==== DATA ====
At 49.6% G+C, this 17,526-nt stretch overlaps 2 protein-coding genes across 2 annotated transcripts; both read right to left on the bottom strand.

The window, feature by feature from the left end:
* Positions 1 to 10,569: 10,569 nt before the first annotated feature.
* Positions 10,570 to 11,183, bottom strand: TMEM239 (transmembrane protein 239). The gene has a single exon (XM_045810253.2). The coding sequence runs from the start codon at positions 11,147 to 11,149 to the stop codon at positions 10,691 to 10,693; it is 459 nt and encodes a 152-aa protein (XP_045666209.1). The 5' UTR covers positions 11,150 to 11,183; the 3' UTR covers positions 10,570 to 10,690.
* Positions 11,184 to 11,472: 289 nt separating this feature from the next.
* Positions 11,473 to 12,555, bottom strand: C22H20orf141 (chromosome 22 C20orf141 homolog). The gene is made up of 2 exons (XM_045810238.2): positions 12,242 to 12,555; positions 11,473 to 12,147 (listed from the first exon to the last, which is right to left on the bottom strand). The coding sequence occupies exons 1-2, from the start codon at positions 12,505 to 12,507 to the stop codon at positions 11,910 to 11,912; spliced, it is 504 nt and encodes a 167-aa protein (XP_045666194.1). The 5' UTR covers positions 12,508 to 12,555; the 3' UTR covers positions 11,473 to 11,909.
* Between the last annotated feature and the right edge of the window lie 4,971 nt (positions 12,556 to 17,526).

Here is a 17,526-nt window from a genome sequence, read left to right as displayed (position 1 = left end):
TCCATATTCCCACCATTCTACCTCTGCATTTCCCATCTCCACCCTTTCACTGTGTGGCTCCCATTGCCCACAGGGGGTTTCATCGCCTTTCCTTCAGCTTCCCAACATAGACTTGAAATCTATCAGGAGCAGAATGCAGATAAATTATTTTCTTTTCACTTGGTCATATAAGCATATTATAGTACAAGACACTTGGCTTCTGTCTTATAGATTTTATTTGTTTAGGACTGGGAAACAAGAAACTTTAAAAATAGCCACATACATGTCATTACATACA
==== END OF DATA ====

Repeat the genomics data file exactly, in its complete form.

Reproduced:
At 49.6% G+C, this 17,526-nt stretch overlaps 2 protein-coding genes across 2 annotated transcripts; both read right to left on the bottom strand.

The window, feature by feature from the left end:
* Positions 1 to 10,569: 10,569 nt before the first annotated feature.
* Positions 10,570 to 11,183, bottom strand: TMEM239 (transmembrane protein 239). The gene has a single exon (XM_045810253.2). The coding sequence runs from the start codon at positions 11,147 to 11,149 to the stop codon at positions 10,691 to 10,693; it is 459 nt and encodes a 152-aa protein (XP_045666209.1). The 5' UTR covers positions 11,150 to 11,183; the 3' UTR covers positions 10,570 to 10,690.
* Positions 11,184 to 11,472: 289 nt separating this feature from the next.
* Positions 11,473 to 12,555, bottom strand: C22H20orf141 (chromosome 22 C20orf141 homolog). The gene is made up of 2 exons (XM_045810238.2): positions 12,242 to 12,555; positions 11,473 to 12,147 (listed from the first exon to the last, which is right to left on the bottom strand). The coding sequence occupies exons 1-2, from the start codon at positions 12,505 to 12,507 to the stop codon at positions 11,910 to 11,912; spliced, it is 504 nt and encodes a 167-aa protein (XP_045666194.1). The 5' UTR covers positions 12,508 to 12,555; the 3' UTR covers positions 11,473 to 11,909.
* Between the last annotated feature and the right edge of the window lie 4,971 nt (positions 12,556 to 17,526).

Here is a 17,526-nt window from a genome sequence, read left to right as displayed (position 1 = left end):
TCCATATTCCCACCATTCTACCTCTGCATTTCCCATCTCCACCCTTTCACTGTGTGGCTCCCATTGCCCACAGGGGGTTTCATCGCCTTTCCTTCAGCTTCCCAACATAGACTTGAAATCTATCAGGAGCAGAATGCAGATAAATTATTTTCTTTTCACTTGGTCATATAAGCATATTATAGTACAAGACACTTGGCTTCTGTCTTATAGATTTTATTTGTTTAGGACTGGGAAACAAGAAACTTTAAAAATAGCCACATACATGTCATTACATACA